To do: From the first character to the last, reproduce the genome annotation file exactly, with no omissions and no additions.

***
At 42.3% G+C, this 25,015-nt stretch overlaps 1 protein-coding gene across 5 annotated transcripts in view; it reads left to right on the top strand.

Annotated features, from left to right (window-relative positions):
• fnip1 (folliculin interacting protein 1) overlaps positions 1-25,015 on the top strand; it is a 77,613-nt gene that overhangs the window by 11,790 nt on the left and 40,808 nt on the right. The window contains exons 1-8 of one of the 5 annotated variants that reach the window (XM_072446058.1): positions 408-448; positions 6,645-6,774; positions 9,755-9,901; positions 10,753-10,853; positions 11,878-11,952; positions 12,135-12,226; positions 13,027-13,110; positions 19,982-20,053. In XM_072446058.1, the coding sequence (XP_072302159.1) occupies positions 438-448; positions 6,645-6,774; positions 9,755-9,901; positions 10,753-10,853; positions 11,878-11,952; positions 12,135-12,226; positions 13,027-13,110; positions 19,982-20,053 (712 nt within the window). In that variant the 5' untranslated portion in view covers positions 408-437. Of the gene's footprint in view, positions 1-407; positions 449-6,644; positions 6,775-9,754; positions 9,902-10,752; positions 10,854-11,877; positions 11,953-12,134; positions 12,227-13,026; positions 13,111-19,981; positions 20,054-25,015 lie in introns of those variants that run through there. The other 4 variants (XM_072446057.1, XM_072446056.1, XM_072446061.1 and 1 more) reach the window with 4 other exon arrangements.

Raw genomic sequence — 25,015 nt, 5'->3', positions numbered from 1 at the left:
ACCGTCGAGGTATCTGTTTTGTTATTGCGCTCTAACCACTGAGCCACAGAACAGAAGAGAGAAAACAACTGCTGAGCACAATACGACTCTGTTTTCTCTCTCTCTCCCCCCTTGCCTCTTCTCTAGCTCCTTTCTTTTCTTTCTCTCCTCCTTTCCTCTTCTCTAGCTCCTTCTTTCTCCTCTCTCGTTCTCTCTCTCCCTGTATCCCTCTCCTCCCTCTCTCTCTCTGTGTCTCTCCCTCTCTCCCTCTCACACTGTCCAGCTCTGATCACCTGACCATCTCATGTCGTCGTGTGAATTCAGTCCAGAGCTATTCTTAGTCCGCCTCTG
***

At 42.3% G+C, this 25,015-nt stretch overlaps 1 protein-coding gene across 5 annotated transcripts in view; it reads left to right on the top strand.

Annotated features, from left to right (window-relative positions):
• fnip1 (folliculin interacting protein 1) overlaps positions 1-25,015 on the top strand; it is a 77,613-nt gene that overhangs the window by 11,790 nt on the left and 40,808 nt on the right. The window contains exons 1-8 of one of the 5 annotated variants that reach the window (XM_072446058.1): positions 408-448; positions 6,645-6,774; positions 9,755-9,901; positions 10,753-10,853; positions 11,878-11,952; positions 12,135-12,226; positions 13,027-13,110; positions 19,982-20,053. In XM_072446058.1, the coding sequence (XP_072302159.1) occupies positions 438-448; positions 6,645-6,774; positions 9,755-9,901; positions 10,753-10,853; positions 11,878-11,952; positions 12,135-12,226; positions 13,027-13,110; positions 19,982-20,053 (712 nt within the window). In that variant the 5' untranslated portion in view covers positions 408-437. Of the gene's footprint in view, positions 1-407; positions 449-6,644; positions 6,775-9,754; positions 9,902-10,752; positions 10,854-11,877; positions 11,953-12,134; positions 12,227-13,026; positions 13,111-19,981; positions 20,054-25,015 lie in introns of those variants that run through there. The other 4 variants (XM_072446057.1, XM_072446056.1, XM_072446061.1 and 1 more) reach the window with 4 other exon arrangements.

Raw genomic sequence — 25,015 nt, 5'->3', positions numbered from 1 at the left:
ACCGTCGAGGTATCTGTTTTGTTATTGCGCTCTAACCACTGAGCCACAGAACAGAAGAGAGAAAACAACTGCTGAGCACAATACGACTCTGTTTTCTCTCTCTCTCCCCCCTTGCCTCTTCTCTAGCTCCTTTCTTTTCTTTCTCTCCTCCTTTCCTCTTCTCTAGCTCCTTCTTTCTCCTCTCTCGTTCTCTCTCTCCCTGTATCCCTCTCCTCCCTCTCTCTCTCTGTGTCTCTCCCTCTCTCCCTCTCACACTGTCCAGCTCTGATCACCTGACCATCTCATGTCGTCGTGTGAATTCAGTCCAGAGCTATTCTTAGTCCGCCTCTG